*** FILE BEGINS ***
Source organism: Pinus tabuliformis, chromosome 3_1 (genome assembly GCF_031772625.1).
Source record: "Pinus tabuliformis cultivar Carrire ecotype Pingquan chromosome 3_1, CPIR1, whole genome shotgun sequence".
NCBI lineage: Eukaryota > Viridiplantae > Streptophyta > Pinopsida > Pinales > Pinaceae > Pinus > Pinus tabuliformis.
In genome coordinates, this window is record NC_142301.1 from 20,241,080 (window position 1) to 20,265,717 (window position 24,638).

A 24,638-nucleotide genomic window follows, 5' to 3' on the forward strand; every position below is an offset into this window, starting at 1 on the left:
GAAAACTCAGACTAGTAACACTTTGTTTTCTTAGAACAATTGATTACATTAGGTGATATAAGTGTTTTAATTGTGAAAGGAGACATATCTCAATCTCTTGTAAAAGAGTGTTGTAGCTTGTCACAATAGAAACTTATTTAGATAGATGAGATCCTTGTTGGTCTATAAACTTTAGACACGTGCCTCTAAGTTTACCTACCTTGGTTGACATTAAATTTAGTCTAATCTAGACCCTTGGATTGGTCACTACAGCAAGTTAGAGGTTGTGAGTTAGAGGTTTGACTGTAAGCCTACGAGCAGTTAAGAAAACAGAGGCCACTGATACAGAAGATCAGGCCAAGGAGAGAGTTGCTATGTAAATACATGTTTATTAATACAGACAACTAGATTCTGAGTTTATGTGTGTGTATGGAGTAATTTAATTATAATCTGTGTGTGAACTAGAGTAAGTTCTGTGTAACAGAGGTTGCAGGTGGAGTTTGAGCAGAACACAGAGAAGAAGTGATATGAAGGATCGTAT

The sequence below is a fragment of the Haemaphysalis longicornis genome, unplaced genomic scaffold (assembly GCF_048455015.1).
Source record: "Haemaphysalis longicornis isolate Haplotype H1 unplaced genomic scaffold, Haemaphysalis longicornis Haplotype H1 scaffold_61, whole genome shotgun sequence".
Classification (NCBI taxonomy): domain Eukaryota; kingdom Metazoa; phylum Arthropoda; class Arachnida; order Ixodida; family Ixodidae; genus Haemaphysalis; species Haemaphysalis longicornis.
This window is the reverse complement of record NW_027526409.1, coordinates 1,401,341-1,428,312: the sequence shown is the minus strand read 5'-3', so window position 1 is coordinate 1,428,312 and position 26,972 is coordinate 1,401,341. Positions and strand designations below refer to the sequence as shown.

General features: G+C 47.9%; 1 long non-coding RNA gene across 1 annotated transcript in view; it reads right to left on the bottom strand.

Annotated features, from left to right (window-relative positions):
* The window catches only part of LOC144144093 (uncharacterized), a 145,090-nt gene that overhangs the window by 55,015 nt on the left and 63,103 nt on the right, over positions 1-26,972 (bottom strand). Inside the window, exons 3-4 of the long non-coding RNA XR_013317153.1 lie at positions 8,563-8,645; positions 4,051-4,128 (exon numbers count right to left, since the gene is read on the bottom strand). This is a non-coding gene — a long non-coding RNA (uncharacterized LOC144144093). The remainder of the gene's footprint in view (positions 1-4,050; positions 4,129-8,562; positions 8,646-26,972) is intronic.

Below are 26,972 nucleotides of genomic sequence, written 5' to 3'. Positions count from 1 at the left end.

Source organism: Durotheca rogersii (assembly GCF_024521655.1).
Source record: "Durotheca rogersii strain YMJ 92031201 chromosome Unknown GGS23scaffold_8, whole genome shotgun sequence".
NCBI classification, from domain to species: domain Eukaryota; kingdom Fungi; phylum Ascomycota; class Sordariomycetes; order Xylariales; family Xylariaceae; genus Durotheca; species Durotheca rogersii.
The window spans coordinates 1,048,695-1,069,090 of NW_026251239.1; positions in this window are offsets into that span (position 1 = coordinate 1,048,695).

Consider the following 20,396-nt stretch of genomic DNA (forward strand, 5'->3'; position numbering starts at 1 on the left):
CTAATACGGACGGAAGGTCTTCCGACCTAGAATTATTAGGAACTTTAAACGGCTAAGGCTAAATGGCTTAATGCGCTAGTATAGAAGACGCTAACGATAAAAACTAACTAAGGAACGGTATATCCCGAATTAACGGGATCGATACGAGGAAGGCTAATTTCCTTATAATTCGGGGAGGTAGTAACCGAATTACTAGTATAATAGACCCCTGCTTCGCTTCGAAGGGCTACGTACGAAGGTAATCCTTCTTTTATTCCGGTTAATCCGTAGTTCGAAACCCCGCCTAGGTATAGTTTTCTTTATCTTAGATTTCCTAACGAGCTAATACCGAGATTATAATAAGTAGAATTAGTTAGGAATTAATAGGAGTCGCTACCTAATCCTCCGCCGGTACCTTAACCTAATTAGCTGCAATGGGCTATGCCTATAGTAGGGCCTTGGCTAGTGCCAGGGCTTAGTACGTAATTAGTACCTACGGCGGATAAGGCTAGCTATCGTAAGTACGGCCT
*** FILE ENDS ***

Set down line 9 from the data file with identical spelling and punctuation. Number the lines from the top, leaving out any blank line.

Classification (NCBI taxonomy): domain Eukaryota; kingdom Metazoa; phylum Arthropoda; class Arachnida; order Ixodida; family Ixodidae; genus Haemaphysalis; species Haemaphysalis longicornis.